I won’t spend long on the inner workings of sodium-potassium pumps. (If you love that stuff—or want a safe and effective sleep aid—grab a biochemistry textbook.) But one key factoid is that for every unit of ATP used, three sodium ions are pumped out of the cell, while two potassium ions are pumped in.

So basically, sodium gets pumped out while potassium gets pumped in. And you need adequate levels of both electrolytes to keep those pumps running smoothly. But most healthy people aren’t getting enough sodium, and the vast majority of the population is short on potassium. There are a variety of diet, lifestyle, and other factors that may contribute to these electrolyte deficiencies, but we need to move on.

The point is: when your pumps don’t run smoothly, your body will notice. Let’s get into the more tangible aspects of why electrolytes matter now.

What Electrolytes Do For You

Sodium-potassium pumps are great, but what have electrolytes done for you lately? A lot.

In this section I’ll cover how electrolytes influence energy, heart health, and many other aspects of health. After each brief section, I’ll link to blogs so you can dive deeper into each topic.

#1: Energy levels

There are several ways electrolytes can be said to “give you energy”.

First, electrolytes are essential for cellular respiration. In other words, they help turn stored energy (food) into usable energy (ATP).

Also, sodium and potassium structure the pumps that allow nerve impulses to fire. Do you think this affects your subjective energy? You better believe it does.

Finally, there’s hydration. Drinking fluids without sodium, for instance, is a common cause of low energy and fatigue. That’s why LMNT is so salty.

To learn more, read the blog: Do Electrolytes Give You Energy?

#2: Exercise performance

Athletes can lose up to 7-10 grams of sodium per day exercising in the heat. If that sodium isn’t replaced, performance will suffer.

Often only fluids are replaced. Unfortunately, this dilutes blood sodium levels leading to a dangerous condition called hyponatremia.

About 15% of elite endurance athletes experience the cramps, headaches, confusion, and brain fog of exercise-associated hyponatremia. Some have perished.

To learn more, read the blog: How to Hydrate for Endurance Sports.

#3: Heart health

Sodium-potassium pumps keep your heart beating. Enough said.

Just kidding, I’ll say more. For instance, deficiencies in sodium, potassium, and magnesium have each been linked to poor heart health outcomes.

When it comes to heart health, sodium is the most controversial electrolyte. According to a 2011 JAMA study, the sweet spot for heart health outcomes is around 4–6 grams of sodium per day, but the government continues to recommend we keep it under 2.3 daily grams. Not exactly evidence-based.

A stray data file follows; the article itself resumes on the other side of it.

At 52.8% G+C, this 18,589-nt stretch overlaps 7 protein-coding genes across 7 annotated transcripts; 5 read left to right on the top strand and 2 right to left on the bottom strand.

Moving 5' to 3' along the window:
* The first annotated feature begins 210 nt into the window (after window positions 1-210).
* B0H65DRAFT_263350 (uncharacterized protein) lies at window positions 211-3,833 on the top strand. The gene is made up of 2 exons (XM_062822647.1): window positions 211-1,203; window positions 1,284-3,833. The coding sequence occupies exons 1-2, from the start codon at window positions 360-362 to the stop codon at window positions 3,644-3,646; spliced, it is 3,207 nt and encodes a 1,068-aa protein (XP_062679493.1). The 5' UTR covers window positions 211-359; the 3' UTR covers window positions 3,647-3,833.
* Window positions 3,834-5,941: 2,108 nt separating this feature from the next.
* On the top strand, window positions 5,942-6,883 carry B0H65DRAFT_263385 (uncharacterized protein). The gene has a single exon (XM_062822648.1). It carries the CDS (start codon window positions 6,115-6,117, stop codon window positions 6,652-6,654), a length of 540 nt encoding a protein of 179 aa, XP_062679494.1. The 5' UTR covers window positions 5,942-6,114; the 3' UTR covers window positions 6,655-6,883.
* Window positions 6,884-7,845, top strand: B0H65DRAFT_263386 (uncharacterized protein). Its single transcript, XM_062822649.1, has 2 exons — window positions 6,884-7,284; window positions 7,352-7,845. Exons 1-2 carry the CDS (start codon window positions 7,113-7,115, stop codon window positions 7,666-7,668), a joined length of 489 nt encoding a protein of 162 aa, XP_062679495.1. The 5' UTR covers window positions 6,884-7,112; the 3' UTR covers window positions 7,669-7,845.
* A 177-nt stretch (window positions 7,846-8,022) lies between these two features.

Potassium is less controversial. Inadequate potassium is an obvious cause of high blood pressure, which is a major risk factor for heart disease.

To learn more, read the blog: Electrolytes and Heart Health.

#4: Brain health

For brain cells (neurons) to fire, you need adequate sodium and potassium in and around the cell. I don’t know about you, but I like when my neurons can fire.

Sodium is especially critical for brain health. If sodium levels drop too low, the brain swells with water and a range of neurological symptoms ensue.

To learn more, read the blog: Why Your Brain Needs Electrolytes.

#5: Mood

Closely connected to brain health, consider the following links between electrolytes and mental health:

  • Low serum sodium is well-documented to cause mood swings.
  • When rats are deprived of sodium, they become depressed.
  • Magnesium supplementation appears to help with both anxiety and depression.

To learn more, read the blog: Electrolytes and Your Mood: A Surprising Link.

#6: Immune health

Both sodium and potassium help maintain the electrical charge inside and outside cells. This membrane potential not only allows nerve impulses to fire, but also allows for the transmission of signals that direct your immune system.

Potassium may also cool unnecessary immune activity (aka, chronic inflammation) by inhibiting a pathway called the NLRC4 inflammasome.

To learn more, read the blog: Why Electrolytes Matter for Immune Health.

#7: Hormonal health

The relationship between electrolytes and hormones is a vast, largely unexplored universe. Here are a few examples of how they interrelate:

  • Low sodium status increases stress hormones like cortisol, epinephrine, and norepinephrine.
  • Sodium deficiency provokes the release of aldosterone, a hormone that raises blood pressure.
  • Low thyroid hormones have been linked to low sodium and potassium levels.

To learn more, read the blog: How Electrolytes and Hormones Work Together.

It Was Electrolytes All Along

At the end of every Scooby-Doo episode, the villain is unmasked to solve the mystery. Inevitably, the culprit is a boring character that seemed irrelevant to the plot.

It was Mr. Langerhans all along!

Electrolytes are that boring character in your body, except they’re no villains. Every function you care about—thinking, exercising, breathing, keeping your heart healthy, staying emotionally stable, and much more—depends on the sodium-potassium pump.

Other electrolytes matter too, of course, but sodium and potassium are especially important. They’re the currency of life. They’re the hero behind the mask.

It was electrolytes all along!

The best way to prevent the symptoms that follow low electrolyte intakes are with tasty electrolyte drinks. You can take your pick between these homemade recipes or try LMNT, our convenient and tasty electrolyte drink mix.